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Re: CIE color definitions in CSS3 color module

From: Alan Gresley <alan@css-class.com>
Date: Sat, 18 Sep 2010 09:17:59 +1000
Message-ID: <4C93F727.9040702@css-class.com>
To: "Tab Atkins Jr." <jackalmage@gmail.com>
CC: Alexis Shaw <alexis.shaw@gmail.com>, www-style@w3.org
Tab Atkins Jr. wrote:
[snip]
> Returning to the core of the issue; what's the use-case for these new
> ways of defining a color?  I know that various other color definitions
> *exist*, but I don't understand what they're used for, or if they're
> useful for the web.  Could you elaborate on this?


To display more of the colors that people can see on a future display 
device.

I previously said this in this thread.

   | If such a limited gamut of sRGB color-space can produce
   | 16,777,216 values or 16,777,215 colors (minus black),
   | this far exceeds the the average 10 million that a person
   | can observe in theorized xyz color space.


What I didn't say was that sRGB only contains about half or even a 
third of the colors that people can perceive. About 5 or 7 million 
colors can not be seen on current display devices.

I can't create colors which I used with oil paint. These are Cadmium 
Red, Cobalt Blue, Magenta, Brilliant Green. The greens are the most 
prominent colors that are missing from a RGB color space pallet.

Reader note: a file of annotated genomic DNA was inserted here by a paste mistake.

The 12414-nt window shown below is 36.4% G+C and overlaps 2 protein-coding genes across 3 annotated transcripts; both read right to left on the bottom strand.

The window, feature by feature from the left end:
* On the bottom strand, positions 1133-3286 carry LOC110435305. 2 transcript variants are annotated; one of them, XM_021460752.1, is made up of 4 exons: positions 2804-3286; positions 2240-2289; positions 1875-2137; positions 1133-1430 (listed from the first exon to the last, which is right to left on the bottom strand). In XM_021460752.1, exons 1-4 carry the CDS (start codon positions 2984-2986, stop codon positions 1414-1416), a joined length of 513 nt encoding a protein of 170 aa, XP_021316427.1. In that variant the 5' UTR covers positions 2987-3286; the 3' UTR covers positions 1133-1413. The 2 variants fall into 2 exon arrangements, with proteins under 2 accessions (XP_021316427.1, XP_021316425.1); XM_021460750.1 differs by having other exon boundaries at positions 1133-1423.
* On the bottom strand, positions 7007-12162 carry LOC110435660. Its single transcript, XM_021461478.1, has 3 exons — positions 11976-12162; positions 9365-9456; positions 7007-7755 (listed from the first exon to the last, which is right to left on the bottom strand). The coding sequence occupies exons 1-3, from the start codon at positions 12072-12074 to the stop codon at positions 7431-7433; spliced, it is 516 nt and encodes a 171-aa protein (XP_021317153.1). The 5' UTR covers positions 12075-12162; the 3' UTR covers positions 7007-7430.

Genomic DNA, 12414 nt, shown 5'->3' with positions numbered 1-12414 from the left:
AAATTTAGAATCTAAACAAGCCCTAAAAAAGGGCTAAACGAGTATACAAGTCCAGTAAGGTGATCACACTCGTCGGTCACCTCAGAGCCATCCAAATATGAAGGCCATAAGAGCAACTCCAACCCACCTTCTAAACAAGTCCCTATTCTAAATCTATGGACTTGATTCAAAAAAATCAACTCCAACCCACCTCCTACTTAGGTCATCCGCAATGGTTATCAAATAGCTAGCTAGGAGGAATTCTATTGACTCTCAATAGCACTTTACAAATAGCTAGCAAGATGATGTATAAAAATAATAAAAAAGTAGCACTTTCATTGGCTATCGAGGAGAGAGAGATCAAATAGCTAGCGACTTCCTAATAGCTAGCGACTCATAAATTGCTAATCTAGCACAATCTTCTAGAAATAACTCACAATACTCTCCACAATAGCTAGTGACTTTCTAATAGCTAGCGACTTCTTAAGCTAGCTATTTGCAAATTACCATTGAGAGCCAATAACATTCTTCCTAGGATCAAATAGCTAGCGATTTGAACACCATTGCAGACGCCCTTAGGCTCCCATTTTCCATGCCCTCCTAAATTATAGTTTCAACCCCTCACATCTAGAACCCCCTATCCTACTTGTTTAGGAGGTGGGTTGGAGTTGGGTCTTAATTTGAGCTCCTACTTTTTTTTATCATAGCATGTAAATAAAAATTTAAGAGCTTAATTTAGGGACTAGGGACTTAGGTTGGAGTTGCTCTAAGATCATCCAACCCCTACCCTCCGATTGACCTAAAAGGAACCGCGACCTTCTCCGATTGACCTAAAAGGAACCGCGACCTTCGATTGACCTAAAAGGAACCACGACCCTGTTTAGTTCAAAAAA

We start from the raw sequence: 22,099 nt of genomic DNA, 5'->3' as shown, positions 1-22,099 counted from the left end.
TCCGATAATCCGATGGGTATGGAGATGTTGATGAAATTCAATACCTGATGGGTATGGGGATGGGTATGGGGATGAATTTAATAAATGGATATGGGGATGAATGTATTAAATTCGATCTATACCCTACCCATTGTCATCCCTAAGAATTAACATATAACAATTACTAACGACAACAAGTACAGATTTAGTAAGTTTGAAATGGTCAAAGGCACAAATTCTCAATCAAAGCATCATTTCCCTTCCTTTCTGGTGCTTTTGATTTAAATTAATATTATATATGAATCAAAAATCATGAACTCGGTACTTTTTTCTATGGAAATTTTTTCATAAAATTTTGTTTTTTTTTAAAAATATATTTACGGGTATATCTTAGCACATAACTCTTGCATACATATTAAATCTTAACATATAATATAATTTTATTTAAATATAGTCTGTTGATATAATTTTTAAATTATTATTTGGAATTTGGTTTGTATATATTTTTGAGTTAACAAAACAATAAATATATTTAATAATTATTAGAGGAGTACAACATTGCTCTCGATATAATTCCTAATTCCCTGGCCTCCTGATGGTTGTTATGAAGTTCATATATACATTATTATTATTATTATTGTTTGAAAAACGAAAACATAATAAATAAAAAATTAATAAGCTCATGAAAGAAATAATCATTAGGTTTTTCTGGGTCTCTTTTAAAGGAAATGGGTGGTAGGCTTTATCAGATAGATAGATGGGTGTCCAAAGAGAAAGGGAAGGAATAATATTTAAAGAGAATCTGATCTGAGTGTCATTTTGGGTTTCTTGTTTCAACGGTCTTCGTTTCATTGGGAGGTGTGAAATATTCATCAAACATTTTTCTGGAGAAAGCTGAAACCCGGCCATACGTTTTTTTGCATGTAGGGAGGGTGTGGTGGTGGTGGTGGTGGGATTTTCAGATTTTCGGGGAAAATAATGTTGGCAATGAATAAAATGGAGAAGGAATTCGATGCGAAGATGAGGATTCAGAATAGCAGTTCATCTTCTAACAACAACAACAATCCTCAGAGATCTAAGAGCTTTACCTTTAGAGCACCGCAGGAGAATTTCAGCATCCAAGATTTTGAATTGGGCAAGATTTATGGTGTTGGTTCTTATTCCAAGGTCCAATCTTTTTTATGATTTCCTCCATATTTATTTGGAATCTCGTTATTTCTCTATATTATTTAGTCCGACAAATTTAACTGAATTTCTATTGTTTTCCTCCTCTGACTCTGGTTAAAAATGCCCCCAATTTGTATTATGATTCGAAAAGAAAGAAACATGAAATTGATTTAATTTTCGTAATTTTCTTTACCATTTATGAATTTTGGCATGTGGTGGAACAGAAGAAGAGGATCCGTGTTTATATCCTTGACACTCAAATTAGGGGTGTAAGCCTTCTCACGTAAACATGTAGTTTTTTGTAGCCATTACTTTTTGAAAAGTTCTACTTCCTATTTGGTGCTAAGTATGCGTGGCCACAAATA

Already we have cameras that have a larger gamut than RGB color space. 
Some of these images can be manipulated with various programs. The 
only problem is that the OS (ie. Window 7), lest any UA tired to such 
system can not shows these missing colors.

Also, why not allow a display device to show ultra-violet.

> Note, as well, that CSS generally assumes that colors exist in the
> sRGB colorspace, and defines interpolation for things like transitions
> and gradients in terms of that space.
> 
> ~TJ


Yes, that is the challenge, it is not simple algorithms. For CIE xy 
chromaticity space and CIE xyY color space [1] we see this.


   | If one chooses any two points of color on the chromaticity
   | diagram, then all the colors that lie in a straight line
   | between the two points can be formed by mixing these two
   | colors. It follows that the gamut of colors must be convex
   | in shape. All colors that can be formed by mixing three
   | sources are found inside the triangle formed by the source
   | points on the chromaticity diagram (and so on for multiple
   | sources).


   | The diagram represents all of the chromaticities visible to
   | the average person. These are shown in color and this region
   | is called the gamut  of human vision. The gamut of all
   | visible chromaticities on the CIE plot is the tongue-shaped
   | or horseshoe-shaped figure shown in color. The curved edge
   | of the gamut is called the spectral locus and corresponds to
   | monochromatic light, with wavelengths listed in nanometers.
   | The straight edge on the lower part of the gamut is called
   | the line of purples. These colors, although they are on the
   | border of the gamut, have no counterpart in monochromatic
   | light. Less saturated colors appear in the interior of the
   | figure with white at the center.



1. 
<http://en.wikipedia.org/wiki/CIE_1931_color_space#The_CIE_xy_chromaticity_diagram_and_the_CIE_xyY_color_space>

-- 
Alan http://css-class.com/

Armies Cannot Stop An Idea Whose Time Has Come. - Victor Hugo
Received on Friday, 17 September 2010 23:18:33 GMT

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